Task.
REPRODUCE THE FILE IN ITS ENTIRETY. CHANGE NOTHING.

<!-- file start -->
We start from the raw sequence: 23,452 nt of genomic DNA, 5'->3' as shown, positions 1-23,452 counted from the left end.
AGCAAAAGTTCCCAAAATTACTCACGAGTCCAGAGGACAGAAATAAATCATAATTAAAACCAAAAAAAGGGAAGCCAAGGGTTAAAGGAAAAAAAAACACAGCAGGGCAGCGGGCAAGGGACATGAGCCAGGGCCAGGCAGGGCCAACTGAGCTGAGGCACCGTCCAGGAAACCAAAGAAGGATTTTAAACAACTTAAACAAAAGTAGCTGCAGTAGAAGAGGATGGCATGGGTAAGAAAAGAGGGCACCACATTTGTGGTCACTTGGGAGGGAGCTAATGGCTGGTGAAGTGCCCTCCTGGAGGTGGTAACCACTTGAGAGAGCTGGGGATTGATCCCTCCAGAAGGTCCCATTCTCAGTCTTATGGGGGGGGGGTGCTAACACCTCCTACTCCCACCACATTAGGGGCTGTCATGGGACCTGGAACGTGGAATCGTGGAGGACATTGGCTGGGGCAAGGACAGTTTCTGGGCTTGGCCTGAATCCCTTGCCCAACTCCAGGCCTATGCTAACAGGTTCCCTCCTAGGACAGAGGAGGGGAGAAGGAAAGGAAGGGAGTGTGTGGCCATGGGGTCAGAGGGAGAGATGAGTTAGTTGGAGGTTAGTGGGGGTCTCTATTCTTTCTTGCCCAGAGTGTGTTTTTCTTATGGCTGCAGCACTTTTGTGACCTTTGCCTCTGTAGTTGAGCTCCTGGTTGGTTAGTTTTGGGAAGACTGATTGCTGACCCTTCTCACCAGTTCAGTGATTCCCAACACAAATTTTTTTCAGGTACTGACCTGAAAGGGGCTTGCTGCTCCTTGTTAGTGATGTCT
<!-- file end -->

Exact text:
We start from the raw sequence: 23,452 nt of genomic DNA, 5'->3' as shown, positions 1-23,452 counted from the left end.
AGCAAAAGTTCCCAAAATTACTCACGAGTCCAGAGGACAGAAATAAATCATAATTAAAACCAAAAAAAGGGAAGCCAAGGGTTAAAGGAAAAAAAAACACAGCAGGGCAGCGGGCAAGGGACATGAGCCAGGGCCAGGCAGGGCCAACTGAGCTGAGGCACCGTCCAGGAAACCAAAGAAGGATTTTAAACAACTTAAACAAAAGTAGCTGCAGTAGAAGAGGATGGCATGGGTAAGAAAAGAGGGCACCACATTTGTGGTCACTTGGGAGGGAGCTAATGGCTGGTGAAGTGCCCTCCTGGAGGTGGTAACCACTTGAGAGAGCTGGGGATTGATCCCTCCAGAAGGTCCCATTCTCAGTCTTATGGGGGGGGGGTGCTAACACCTCCTACTCCCACCACATTAGGGGCTGTCATGGGACCTGGAACGTGGAATCGTGGAGGACATTGGCTGGGGCAAGGACAGTTTCTGGGCTTGGCCTGAATCCCTTGCCCAACTCCAGGCCTATGCTAACAGGTTCCCTCCTAGGACAGAGGAGGGGAGAAGGAAAGGAAGGGAGTGTGTGGCCATGGGGTCAGAGGGAGAGATGAGTTAGTTGGAGGTTAGTGGGGGTCTCTATTCTTTCTTGCCCAGAGTGTGTTTTTCTTATGGCTGCAGCACTTTTGTGACCTTTGCCTCTGTAGTTGAGCTCCTGGTTGGTTAGTTTTGGGAAGACTGATTGCTGACCCTTCTCACCAGTTCAGTGATTCCCAACACAAATTTTTTTCAGGTACTGACCTGAAAGGGGCTTGCTGCTCCTTGTTAGTGATGTCT